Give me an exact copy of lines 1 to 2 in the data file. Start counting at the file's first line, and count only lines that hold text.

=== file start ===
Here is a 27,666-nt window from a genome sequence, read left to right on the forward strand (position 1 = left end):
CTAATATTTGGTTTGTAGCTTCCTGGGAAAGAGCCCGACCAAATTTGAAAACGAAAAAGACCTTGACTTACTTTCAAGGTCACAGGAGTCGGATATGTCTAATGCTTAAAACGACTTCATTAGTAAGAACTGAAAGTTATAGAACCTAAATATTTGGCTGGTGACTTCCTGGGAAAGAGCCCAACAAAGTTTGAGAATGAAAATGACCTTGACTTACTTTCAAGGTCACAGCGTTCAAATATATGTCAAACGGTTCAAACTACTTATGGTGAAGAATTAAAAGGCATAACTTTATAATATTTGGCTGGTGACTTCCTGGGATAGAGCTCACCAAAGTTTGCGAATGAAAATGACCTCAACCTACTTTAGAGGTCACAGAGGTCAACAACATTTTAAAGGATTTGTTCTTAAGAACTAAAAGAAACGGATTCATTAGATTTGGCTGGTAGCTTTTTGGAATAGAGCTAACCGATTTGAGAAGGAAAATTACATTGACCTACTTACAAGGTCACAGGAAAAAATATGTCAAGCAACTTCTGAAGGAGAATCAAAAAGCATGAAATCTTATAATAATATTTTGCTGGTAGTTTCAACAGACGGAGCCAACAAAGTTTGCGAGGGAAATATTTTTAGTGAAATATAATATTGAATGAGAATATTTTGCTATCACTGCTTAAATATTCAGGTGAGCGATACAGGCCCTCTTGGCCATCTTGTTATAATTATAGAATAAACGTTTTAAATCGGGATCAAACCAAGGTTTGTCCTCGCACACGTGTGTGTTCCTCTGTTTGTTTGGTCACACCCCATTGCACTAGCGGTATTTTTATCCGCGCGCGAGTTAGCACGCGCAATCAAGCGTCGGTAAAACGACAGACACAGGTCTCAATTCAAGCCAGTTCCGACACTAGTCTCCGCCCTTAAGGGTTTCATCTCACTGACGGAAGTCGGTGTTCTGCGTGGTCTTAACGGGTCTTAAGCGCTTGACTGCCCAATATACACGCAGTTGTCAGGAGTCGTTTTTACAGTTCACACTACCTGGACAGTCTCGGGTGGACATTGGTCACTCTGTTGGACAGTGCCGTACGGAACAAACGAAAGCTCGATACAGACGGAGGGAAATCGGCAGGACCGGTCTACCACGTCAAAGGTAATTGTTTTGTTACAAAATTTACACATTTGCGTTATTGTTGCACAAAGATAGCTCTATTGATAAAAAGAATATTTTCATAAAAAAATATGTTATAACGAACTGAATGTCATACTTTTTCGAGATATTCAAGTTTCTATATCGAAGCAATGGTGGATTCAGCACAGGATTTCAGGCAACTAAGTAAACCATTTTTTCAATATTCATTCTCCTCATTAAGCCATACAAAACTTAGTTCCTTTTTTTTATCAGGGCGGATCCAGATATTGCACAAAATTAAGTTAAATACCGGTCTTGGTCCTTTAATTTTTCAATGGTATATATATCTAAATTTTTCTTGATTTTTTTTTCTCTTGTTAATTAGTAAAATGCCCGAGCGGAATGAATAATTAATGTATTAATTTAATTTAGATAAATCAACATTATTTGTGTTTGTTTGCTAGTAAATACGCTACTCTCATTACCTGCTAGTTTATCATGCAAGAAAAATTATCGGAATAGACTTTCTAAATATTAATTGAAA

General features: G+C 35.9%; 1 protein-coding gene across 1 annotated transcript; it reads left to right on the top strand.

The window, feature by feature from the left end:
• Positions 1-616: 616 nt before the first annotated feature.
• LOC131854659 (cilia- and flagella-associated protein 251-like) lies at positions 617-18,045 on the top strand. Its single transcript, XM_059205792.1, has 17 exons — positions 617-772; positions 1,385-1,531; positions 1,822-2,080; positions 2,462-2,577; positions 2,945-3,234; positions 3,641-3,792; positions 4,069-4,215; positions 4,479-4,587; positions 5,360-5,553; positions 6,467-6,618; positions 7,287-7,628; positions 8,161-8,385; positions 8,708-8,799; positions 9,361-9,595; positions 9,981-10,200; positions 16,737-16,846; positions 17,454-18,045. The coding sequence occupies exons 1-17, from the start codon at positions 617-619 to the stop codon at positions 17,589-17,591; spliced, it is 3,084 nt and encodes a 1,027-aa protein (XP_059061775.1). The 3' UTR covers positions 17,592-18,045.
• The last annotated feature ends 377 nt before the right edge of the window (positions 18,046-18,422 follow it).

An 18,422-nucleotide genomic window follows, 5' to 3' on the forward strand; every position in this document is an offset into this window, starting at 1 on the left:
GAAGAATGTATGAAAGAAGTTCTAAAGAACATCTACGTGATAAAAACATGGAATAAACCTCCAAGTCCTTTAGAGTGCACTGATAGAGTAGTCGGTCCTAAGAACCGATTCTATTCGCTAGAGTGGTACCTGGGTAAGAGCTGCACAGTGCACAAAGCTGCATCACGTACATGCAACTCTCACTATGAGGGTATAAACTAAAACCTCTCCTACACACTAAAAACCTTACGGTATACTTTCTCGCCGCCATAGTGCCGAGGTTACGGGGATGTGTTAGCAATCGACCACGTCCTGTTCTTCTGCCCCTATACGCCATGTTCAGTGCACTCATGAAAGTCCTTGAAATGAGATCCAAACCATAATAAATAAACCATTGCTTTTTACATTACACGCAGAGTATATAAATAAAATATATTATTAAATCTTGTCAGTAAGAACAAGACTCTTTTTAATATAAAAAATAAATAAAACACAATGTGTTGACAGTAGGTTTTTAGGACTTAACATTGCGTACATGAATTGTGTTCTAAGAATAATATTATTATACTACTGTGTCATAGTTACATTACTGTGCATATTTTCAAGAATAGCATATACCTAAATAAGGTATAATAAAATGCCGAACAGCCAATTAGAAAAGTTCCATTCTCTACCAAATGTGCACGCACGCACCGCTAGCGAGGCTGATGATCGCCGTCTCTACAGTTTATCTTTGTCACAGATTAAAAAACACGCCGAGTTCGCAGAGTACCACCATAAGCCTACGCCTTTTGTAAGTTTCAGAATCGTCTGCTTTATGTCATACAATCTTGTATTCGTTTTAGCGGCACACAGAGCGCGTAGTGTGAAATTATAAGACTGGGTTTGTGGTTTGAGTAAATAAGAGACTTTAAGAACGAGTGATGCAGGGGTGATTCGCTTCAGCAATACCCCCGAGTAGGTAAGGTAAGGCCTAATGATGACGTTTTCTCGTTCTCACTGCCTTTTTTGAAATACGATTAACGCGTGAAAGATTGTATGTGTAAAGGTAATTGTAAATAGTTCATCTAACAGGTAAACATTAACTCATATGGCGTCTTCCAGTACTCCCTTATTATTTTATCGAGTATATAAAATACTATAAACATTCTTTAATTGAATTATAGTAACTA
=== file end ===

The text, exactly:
Here is a 27,666-nt window from a genome sequence, read left to right on the forward strand (position 1 = left end):
CTAATATTTGGTTTGTAGCTTCCTGGGAAAGAGCCCGACCAAATTTGAAAACGAAAAAGACCTTGACTTACTTTCAAGGTCACAGGAGTCGGATATGTCTAATGCTTAAAACGACTTCATTAGTAAGAACTGAAAGTTATAGAACCTAAATATTTGGCTGGTGACTTCCTGGGAAAGAGCCCAACAAAGTTTGAGAATGAAAATGACCTTGACTTACTTTCAAGGTCACAGCGTTCAAATATATGTCAAACGGTTCAAACTACTTATGGTGAAGAATTAAAAGGCATAACTTTATAATATTTGGCTGGTGACTTCCTGGGATAGAGCTCACCAAAGTTTGCGAATGAAAATGACCTCAACCTACTTTAGAGGTCACAGAGGTCAACAACATTTTAAAGGATTTGTTCTTAAGAACTAAAAGAAACGGATTCATTAGATTTGGCTGGTAGCTTTTTGGAATAGAGCTAACCGATTTGAGAAGGAAAATTACATTGACCTACTTACAAGGTCACAGGAAAAAATATGTCAAGCAACTTCTGAAGGAGAATCAAAAAGCATGAAATCTTATAATAATATTTTGCTGGTAGTTTCAACAGACGGAGCCAACAAAGTTTGCGAGGGAAATATTTTTAGTGAAATATAATATTGAATGAGAATATTTTGCTATCACTGCTTAAATATTCAGGTGAGCGATACAGGCCCTCTTGGCCATCTTGTTATAATTATAGAATAAACGTTTTAAATCGGGATCAAACCAAGGTTTGTCCTCGCACACGTGTGTGTTCCTCTGTTTGTTTGGTCACACCCCATTGCACTAGCGGTATTTTTATCCGCGCGCGAGTTAGCACGCGCAATCAAGCGTCGGTAAAACGACAGACACAGGTCTCAATTCAAGCCAGTTCCGACACTAGTCTCCGCCCTTAAGGGTTTCATCTCACTGACGGAAGTCGGTGTTCTGCGTGGTCTTAACGGGTCTTAAGCGCTTGACTGCCCAATATACACGCAGTTGTCAGGAGTCGTTTTTACAGTTCACACTACCTGGACAGTCTCGGGTGGACATTGGTCACTCTGTTGGACAGTGCCGTACGGAACAAACGAAAGCTCGATACAGACGGAGGGAAATCGGCAGGACCGGTCTACCACGTCAAAGGTAATTGTTTTGTTACAAAATTTACACATTTGCGTTATTGTTGCACAAAGATAGCTCTATTGATAAAAAGAATATTTTCATAAAAAAATATGTTATAACGAACTGAATGTCATACTTTTTCGAGATATTCAAGTTTCTATATCGAAGCAATGGTGGATTCAGCACAGGATTTCAGGCAACTAAGTAAACCATTTTTTCAATATTCATTCTCCTCATTAAGCCATACAAAACTTAGTTCCTTTTTTTTATCAGGGCGGATCCAGATATTGCACAAAATTAAGTTAAATACCGGTCTTGGTCCTTTAATTTTTCAATGGTATATATATCTAAATTTTTCTTGATTTTTTTTTCTCTTGTTAATTAGTAAAATGCCCGAGCGGAATGAATAATTAATGTATTAATTTAATTTAGATAAATCAACATTATTTGTGTTTGTTTGCTAGTAAATACGCTACTCTCATTACCTGCTAGTTTATCATGCAAGAAAAATTATCGGAATAGACTTTCTAAATATTAATTGAAA